The only remotely interesting thing in this arc was Emma losing her arm. However, that is undercut because I guess Emma feels no pain anymore since when she turns back from her diamond form, she continues to talk normally despite the fact her arm is a bloody stump!
To add to the horrible script, you have 3 different artists in this issue. Unless Marvel can figure out how to make double shipping and artist’s schedules work, I’m afraid we’re in for more of this type of lazy storytelling. It can be done, though. Look at Rick Remender and Jason Aaron.
For a first arc, this was just sad. Gillen needs to get a solid and consistent artist to team with, he needs to focus on a few characters and not fall in to the trap Matt Fraction fell into by juggling a huge cast. He needs to cut out the extraneous dialogue that means nothing in the long run. He needs to have the X-Men doing awesome things rather than standing around talking about how awesome they are. If Gillen doesn’t, I’m afraid we’re in for a some dark times on this “flagship” book. –JJ
Art: 4/10 Writing: 1/10 Cover: 6/10 Relevance: 3/10
Congratulations Mike Carey on a long and fulfilling run on the X-Men! Carey has been a great benefit to the books over the years. Not everything he did was great, but overall, he had a successful run. Remember Rogue’s team with Sabretooth, Mystique, Omega Sentinel, Cannonball, Iceman, and Cable? Remember when Xavier was the star of this book? Remember Age of X? All of that was Carey, and he did well.
However, I expected a little more on his departure, which makes me wonder if he was forced off of this book. This issue is the last of his run, and it ends with a whimper. The focus here is Rogue trying to rescue Ariel from wherever she is. What doesn’t make sense here is that you would think that Ariel had played a huge role in this book. But she never did! Carey is both trying to tie up all the loose ends while also setting up the next writer’s arc. He goes to great length to add some weight to Rogue’s decision to leave Utopia. However, that point is moot since we know where Rogue is going to go. Instead, we are forced to see Rogue and Magneto sleep together, which I thought was heavy-handed. I have not been convinced by their relationship in this book, and to see that felt awkward.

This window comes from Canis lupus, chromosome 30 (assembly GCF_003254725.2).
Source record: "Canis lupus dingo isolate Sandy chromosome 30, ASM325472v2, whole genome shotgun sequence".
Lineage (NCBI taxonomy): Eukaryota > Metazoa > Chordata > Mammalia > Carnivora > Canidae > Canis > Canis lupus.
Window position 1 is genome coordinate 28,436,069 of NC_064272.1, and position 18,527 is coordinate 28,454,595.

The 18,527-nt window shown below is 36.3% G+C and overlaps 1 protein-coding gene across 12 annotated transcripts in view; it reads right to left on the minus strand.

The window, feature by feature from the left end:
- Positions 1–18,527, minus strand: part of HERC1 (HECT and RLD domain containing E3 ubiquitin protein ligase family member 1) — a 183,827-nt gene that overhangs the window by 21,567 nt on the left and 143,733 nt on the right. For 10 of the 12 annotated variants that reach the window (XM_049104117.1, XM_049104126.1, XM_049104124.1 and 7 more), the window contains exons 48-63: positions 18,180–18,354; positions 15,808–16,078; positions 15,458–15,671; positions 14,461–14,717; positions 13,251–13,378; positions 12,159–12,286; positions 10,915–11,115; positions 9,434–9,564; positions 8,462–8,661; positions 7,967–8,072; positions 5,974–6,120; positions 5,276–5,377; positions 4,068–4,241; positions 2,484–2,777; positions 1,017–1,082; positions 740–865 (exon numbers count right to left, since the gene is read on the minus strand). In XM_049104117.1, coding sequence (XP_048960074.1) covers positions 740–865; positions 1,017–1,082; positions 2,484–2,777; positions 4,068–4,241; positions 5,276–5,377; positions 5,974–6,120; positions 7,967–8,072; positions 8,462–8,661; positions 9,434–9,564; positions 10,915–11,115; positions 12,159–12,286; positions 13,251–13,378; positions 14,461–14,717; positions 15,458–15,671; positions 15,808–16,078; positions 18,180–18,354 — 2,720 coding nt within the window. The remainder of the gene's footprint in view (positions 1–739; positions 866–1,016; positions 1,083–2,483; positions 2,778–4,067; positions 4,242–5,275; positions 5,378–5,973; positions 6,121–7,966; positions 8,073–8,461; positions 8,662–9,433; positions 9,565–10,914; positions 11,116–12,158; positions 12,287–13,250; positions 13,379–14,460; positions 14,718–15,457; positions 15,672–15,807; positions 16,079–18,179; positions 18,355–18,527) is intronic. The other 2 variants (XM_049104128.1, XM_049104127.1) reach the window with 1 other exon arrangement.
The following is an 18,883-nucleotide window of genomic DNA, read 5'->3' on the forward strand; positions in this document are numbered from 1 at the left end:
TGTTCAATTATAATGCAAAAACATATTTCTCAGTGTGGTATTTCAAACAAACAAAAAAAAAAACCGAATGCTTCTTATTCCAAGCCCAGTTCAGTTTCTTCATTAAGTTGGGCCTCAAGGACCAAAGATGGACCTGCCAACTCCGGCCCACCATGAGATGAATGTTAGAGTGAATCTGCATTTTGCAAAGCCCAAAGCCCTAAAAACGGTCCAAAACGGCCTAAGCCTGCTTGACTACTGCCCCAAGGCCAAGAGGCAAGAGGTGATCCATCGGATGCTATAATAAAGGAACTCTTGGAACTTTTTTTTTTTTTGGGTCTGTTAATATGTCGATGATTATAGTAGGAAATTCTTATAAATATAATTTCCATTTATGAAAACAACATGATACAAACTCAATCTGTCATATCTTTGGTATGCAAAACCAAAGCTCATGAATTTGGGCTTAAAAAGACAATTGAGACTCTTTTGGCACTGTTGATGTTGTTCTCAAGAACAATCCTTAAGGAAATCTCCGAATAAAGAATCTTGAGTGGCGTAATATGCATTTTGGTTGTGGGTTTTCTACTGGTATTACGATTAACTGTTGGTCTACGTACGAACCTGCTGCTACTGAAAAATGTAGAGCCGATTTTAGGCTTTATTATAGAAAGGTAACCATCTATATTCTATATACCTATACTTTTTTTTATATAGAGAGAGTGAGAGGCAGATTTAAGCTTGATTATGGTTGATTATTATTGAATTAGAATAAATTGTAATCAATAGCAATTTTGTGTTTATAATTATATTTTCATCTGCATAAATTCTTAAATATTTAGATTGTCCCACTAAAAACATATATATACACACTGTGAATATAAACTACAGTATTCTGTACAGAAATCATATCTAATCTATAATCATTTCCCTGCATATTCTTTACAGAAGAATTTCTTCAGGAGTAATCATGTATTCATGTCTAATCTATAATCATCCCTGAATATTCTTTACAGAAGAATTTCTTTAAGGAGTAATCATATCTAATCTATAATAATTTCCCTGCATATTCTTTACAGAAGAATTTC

Carey is a great writer. If you don’t believe me, go read The Unwritten. Yet I feel like Marvel editorial has neutered him on this book. Everything he’s done in the least few issues feels mandated and disingenuous. It’s a shame because Carey has proven that when he has latitude to be creative he can really shine. All of the above story lines prove that.
Khoi Pham is one of the laziest artists I’ve seen. There is absolutely no passion or interest in his pencils. The inks on this book also reflect a lack of interest or care. There is no imagination in any panel as figures just stand around and faces appear awkward and one-dimensional. Very disappointing.
While I feel hopeful about the new creative direction on this book, I hate that Carey ended his run with this issue. It was one of the worst issues of Legacy ever, and not reflective of Carey’s contribution to the X-canon. –JJ
Art: 1/10 Writing: 3/10 Cover 5/10 Relevance: 3/10
Most X-Cellent Pick of the Week:
Capekiller: X-Men Legacy #260 – the bar was set low in a very weak week for X-books.
Jeff: Despite the amount of books this week, none of them were really that great. I guess Avengers: The Children’s Crusade #8 was the best of the mediocre.